It has been a while since the last newsletter, but we are back on track and with the New Year well underway, I thought we could start with a simple, but very useful, application to monitor a circuit. Most of you would have come across a piece of equipment failure where you wish you could have been notified when it started right?
Let’s use the following example:
You are called to a Freezer and the defrost elements have failed. Problem is this was only noticed when the entire evaporator has turned into a solid block of ice. The only way for you to replace/repair the elements is to get rid of the ice. Just that costs you half a day alone plus you have the client anxious as he needs the freezer running. So, how could this have been avoided? We will use a very simple circuit to do this for us.
Assume the elements are 3 phase. First, test the elements with your continuity tester to make sure they are all working. We will then install 3 current sensing relays, one on each phase going to the elements. With power on, you adjust the relay until the normally open contact closes. Simply put, this means that the current being drawn by the element is the same as the setpoint on your current sensing relay. This means that when you have one element fail, the current draw is lower and the relay will not switch. Make sense?
This now provides us with a contact that will “make” when we draw current and we will use this contact to provide us with the alarm signal. We mentioned the Mitsubishi Alpha Controllers previously and this is what we will use here again. The elements are switched by a contactor. We will use a normally open from this contactor to provide us with and input to tell us that we are now in defrost mode. With this input on, we also need the 3 signals from the current sensing relays to be on. If any one of them is not, we go to alarm state.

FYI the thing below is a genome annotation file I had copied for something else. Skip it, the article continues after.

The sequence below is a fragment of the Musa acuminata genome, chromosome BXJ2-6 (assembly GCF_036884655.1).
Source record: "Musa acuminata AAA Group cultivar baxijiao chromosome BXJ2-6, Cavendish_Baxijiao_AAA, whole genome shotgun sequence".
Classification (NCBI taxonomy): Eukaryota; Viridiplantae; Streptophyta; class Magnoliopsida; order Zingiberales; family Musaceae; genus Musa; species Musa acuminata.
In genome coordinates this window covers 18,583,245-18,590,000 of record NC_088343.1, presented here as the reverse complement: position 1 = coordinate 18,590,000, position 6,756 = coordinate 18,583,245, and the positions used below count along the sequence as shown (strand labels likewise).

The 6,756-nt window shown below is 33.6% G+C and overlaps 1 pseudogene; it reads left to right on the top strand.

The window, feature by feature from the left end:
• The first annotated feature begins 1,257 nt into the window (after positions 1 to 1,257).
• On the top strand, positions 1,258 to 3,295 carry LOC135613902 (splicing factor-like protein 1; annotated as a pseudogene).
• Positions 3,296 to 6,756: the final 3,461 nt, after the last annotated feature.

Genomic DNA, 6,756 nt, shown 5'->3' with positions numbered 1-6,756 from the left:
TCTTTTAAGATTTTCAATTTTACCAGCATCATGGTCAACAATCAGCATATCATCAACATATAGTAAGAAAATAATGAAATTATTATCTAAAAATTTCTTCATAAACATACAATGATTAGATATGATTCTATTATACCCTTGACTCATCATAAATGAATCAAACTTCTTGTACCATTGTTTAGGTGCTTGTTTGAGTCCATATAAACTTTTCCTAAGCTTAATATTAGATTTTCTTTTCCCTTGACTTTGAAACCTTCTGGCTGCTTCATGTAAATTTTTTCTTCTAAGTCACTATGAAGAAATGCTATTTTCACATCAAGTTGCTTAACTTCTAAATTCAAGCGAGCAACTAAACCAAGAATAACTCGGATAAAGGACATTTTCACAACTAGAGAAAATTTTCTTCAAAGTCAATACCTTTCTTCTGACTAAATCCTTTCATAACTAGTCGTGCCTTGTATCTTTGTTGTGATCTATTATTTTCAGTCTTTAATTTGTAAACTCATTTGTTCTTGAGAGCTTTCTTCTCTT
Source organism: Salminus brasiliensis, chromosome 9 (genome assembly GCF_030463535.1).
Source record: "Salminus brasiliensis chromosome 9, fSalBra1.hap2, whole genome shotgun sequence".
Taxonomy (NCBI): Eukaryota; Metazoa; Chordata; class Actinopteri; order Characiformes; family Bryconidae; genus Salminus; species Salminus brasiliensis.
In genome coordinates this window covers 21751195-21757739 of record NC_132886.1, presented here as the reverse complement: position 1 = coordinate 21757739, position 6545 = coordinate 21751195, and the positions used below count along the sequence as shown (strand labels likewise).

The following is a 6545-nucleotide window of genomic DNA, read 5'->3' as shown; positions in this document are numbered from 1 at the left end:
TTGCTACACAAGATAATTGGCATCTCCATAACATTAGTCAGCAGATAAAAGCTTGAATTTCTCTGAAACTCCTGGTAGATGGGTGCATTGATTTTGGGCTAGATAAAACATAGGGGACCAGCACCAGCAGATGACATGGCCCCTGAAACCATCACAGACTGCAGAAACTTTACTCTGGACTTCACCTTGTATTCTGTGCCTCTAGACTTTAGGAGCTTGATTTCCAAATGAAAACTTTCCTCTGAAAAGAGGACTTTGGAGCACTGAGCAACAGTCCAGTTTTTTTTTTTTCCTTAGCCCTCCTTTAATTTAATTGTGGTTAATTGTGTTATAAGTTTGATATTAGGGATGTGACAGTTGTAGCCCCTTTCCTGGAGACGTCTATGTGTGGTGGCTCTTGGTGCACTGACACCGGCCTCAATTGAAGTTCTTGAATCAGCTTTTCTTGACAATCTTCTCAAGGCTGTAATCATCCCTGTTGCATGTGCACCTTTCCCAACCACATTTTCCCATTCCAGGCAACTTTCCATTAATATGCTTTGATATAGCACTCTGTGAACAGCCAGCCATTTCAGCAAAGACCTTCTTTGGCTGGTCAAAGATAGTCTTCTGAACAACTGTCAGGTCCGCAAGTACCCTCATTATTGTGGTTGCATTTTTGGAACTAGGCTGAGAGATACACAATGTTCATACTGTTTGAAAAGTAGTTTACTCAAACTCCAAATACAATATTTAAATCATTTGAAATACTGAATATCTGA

You can make it easier here for yourself to use each one of these inputs as a different line for the alarm. That way you can see which phase the faulty element is on. For the alarm there are many options. You could use an output to turn on an audible alarm which would work well provided there is someone on site. The other alternative is to send this output to a dialler or GSM modem to provide the alarm to the person on call. The options are yours. Decide which will work best for you and modify the circuit to suit.
Have a look at the circuit below and see if it makes sense to you. Note I have not labelled the inputs or output. Work out what they are. If this does not make sense to you, let me know and I will post a circuit “walk through” to explain.
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Till next time, stay safe and take pride in your work!